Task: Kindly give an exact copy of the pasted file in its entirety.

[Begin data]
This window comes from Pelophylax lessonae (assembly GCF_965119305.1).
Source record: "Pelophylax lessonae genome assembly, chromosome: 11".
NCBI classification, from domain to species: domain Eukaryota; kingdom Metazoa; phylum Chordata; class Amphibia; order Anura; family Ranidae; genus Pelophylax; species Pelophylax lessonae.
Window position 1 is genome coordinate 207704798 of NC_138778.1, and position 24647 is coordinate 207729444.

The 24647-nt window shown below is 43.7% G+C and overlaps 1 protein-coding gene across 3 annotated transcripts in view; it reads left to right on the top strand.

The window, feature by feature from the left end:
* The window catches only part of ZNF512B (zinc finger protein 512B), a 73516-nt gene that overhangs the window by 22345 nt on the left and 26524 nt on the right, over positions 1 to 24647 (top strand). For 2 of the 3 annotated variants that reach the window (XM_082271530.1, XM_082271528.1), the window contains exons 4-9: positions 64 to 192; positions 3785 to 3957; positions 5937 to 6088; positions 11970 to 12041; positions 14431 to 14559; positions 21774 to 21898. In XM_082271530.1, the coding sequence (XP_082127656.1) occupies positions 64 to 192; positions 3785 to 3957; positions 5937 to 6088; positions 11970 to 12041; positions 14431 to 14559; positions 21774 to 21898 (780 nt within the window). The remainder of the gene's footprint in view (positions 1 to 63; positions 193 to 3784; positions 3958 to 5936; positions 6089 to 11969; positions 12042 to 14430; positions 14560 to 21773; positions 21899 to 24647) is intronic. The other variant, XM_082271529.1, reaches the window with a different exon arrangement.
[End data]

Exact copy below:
This window comes from Pelophylax lessonae (assembly GCF_965119305.1).
Source record: "Pelophylax lessonae genome assembly, chromosome: 11".
NCBI classification, from domain to species: domain Eukaryota; kingdom Metazoa; phylum Chordata; class Amphibia; order Anura; family Ranidae; genus Pelophylax; species Pelophylax lessonae.
Window position 1 is genome coordinate 207704798 of NC_138778.1, and position 24647 is coordinate 207729444.

The 24647-nt window shown below is 43.7% G+C and overlaps 1 protein-coding gene across 3 annotated transcripts in view; it reads left to right on the top strand.

The window, feature by feature from the left end:
* The window catches only part of ZNF512B (zinc finger protein 512B), a 73516-nt gene that overhangs the window by 22345 nt on the left and 26524 nt on the right, over positions 1 to 24647 (top strand). For 2 of the 3 annotated variants that reach the window (XM_082271530.1, XM_082271528.1), the window contains exons 4-9: positions 64 to 192; positions 3785 to 3957; positions 5937 to 6088; positions 11970 to 12041; positions 14431 to 14559; positions 21774 to 21898. In XM_082271530.1, the coding sequence (XP_082127656.1) occupies positions 64 to 192; positions 3785 to 3957; positions 5937 to 6088; positions 11970 to 12041; positions 14431 to 14559; positions 21774 to 21898 (780 nt within the window). The remainder of the gene's footprint in view (positions 1 to 63; positions 193 to 3784; positions 3958 to 5936; positions 6089 to 11969; positions 12042 to 14430; positions 14560 to 21773; positions 21899 to 24647) is intronic. The other variant, XM_082271529.1, reaches the window with a different exon arrangement.